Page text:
I provide the source of these procedures here. They need to be compiled in on the same connection, which means in the same SSMS query window, or on the same connection in PowerShell.

Saving this data should be a trivial matter but there is a complication in that some of the CLR datatypes can cause an error, so the code is slightly more complicated than you might want. We need to output this in UTF8.

Building the database with SQL Change Automation

We can build the database easily enough on our SQL Server. First, we create the database.

Then, with SQL Change Automation (SCA), we can very quickly build the database. In this case, I’m using SQL Server authentication, but Windows Authentication is even easier.

Checking the Data

If you are feeling lucky, you can skip this stage, which is to check the JSON import files to make sure that they have good data. Sometimes, if you are masking data, or generating new sets of data, or pulling data in from public sources, you’ll find that things can go wrong.

We can generate a JSON schema for the JSON files from our new database, because any SQL Server database knows what it can ‘eat’. We can easily get that information, and we can add additional information such as the SQL datatypes of each column and the column order of our tables. We want this JSON Schema because we can use it to check the data files to make sure that the data is all there for the columns we need, and generally of a type that can be coerced into a SQL Server datatype.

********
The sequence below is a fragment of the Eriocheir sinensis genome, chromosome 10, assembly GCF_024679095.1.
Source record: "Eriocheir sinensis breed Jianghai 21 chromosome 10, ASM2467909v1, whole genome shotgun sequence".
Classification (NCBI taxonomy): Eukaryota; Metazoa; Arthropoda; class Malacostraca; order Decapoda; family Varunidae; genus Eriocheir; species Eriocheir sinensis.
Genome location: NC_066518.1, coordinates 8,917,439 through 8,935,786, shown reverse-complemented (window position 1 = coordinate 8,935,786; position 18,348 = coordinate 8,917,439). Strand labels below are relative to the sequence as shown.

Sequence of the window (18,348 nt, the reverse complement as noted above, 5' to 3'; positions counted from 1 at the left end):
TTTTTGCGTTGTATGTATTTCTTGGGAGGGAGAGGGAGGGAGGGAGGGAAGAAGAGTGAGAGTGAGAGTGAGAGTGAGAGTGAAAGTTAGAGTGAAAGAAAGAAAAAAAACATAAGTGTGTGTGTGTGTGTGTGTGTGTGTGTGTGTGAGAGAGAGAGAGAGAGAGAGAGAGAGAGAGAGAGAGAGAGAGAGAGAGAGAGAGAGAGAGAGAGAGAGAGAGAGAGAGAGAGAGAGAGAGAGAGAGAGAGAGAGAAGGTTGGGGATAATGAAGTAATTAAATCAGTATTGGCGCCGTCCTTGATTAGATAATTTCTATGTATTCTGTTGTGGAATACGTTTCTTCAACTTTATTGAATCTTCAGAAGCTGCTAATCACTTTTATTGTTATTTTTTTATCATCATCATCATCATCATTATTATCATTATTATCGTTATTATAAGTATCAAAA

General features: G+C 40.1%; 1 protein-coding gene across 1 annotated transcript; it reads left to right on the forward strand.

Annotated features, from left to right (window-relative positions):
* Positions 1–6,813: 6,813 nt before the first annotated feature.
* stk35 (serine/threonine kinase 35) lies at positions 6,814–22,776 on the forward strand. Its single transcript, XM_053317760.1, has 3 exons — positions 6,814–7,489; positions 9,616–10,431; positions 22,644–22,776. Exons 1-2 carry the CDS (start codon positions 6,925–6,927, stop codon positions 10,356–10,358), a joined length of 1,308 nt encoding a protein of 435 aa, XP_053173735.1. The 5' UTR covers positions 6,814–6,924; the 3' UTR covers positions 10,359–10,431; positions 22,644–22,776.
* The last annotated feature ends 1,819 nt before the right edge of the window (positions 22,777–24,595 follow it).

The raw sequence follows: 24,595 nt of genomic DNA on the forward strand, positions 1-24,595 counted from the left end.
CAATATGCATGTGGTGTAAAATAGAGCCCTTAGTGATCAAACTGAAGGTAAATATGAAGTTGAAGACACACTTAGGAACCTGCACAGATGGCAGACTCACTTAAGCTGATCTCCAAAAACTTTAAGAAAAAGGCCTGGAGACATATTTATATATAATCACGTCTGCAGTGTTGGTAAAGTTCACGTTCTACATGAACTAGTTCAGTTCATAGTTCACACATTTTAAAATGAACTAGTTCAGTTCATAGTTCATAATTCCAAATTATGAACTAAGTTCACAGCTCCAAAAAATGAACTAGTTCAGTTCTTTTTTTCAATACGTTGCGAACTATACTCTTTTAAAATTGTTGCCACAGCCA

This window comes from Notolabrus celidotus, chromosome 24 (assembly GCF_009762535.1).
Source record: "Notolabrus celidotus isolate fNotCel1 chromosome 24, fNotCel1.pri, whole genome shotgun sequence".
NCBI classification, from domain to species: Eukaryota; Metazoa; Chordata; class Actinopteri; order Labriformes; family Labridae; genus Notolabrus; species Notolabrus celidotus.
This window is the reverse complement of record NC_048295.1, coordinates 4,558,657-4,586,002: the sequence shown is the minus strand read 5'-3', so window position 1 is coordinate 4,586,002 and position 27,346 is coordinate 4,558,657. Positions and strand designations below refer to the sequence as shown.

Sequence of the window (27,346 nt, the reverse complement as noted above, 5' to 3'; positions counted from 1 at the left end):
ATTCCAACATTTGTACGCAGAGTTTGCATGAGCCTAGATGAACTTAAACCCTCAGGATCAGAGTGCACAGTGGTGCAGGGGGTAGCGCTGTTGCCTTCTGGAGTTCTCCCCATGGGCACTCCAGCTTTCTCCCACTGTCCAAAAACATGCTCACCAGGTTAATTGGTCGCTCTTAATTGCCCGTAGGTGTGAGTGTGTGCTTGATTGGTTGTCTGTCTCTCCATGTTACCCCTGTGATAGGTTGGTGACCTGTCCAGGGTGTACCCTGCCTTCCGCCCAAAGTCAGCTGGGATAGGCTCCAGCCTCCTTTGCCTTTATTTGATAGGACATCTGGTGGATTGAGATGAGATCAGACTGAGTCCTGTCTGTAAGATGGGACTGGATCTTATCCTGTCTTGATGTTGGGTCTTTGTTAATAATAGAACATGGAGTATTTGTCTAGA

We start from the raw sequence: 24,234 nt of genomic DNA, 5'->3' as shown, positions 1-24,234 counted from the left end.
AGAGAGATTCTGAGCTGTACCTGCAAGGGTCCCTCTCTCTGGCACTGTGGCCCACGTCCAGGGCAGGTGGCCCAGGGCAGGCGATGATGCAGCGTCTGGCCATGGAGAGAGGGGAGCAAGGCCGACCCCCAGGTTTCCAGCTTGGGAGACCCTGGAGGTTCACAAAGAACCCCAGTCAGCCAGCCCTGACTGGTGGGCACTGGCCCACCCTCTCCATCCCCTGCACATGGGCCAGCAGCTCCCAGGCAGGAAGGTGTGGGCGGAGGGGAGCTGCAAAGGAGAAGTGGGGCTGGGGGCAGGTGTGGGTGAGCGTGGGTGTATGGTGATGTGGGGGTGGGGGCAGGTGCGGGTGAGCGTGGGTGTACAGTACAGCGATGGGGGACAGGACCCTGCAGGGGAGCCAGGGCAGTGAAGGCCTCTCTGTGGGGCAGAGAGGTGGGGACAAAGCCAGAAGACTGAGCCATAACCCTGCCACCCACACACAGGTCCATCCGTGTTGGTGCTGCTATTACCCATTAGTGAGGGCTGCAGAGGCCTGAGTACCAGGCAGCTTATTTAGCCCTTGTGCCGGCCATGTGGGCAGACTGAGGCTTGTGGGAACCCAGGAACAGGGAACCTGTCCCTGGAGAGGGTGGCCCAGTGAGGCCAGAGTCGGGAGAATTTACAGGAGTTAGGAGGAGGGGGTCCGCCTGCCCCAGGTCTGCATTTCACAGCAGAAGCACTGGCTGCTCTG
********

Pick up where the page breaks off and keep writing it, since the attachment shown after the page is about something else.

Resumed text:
We can do this in SQL if we can use xp_cmdshell on the built database. Otherwise we can use PowerShell or any .NET scripting. I usually use PowerShell scripting because SQL Server is notoriously unreliable with producing or consuming the standard UTF-8 format that is standard for JSON files. However, we’ll show this in SQL. Again, the target server directory must exist.

I give the source of these routines here. We can now use PowerShell to run the checks. Note that if you are using MongoDB as your source, it adds its own additional primary key, of a particular BSON datatype. We won’t want it, so we simply ignore that data.

We use NewtonSoft’s JSON Schema Validator, which will flush out any problems if we specify the checks in the JSON file.

I’ve arranged the data in two directories, schema and data, and the files have the same name in each (see Pubs.zip). The path to this is defined by the variable $OurDirectory.

Execute this PowerShell on your server:

After a bit of sorting out of issues with the data, we get

The data of dbo-authors.json is valid against the schema
The data of dbo-discounts.json is valid against the schema
The data of dbo-employee.json is valid against the schema
The data of dbo-jobs.json is valid against the schema
The data of dbo-publishers.json is valid against the schema
The data of dbo-pub_info.json is valid against the schema
The data of dbo-roysched.json is valid against the schema
The data of dbo-sales.json is valid against the schema
The data of dbo-stores.json is valid against the schema
The data of dbo-TagName.json is valid against the schema
The data of dbo-TagTitle.json is valid against the schema
The data of dbo-titleauthor.json is valid against the schema
The data of dbo-titles.json is valid against the schema

Importing the data

So now we have the data and we have the database. What can go wrong?

  • We need a bit of fiddling because the OPENJSON function can’t have certain deprecated datatypes in its ‘explicit schema’ syntax,
  • OpenJSON cannot use some of Microsoft’s own CLR datatypes.
  • We must cope properly with identity fields.
  • We need to temporarily disable all constraints before we start and turn them back on when we finish.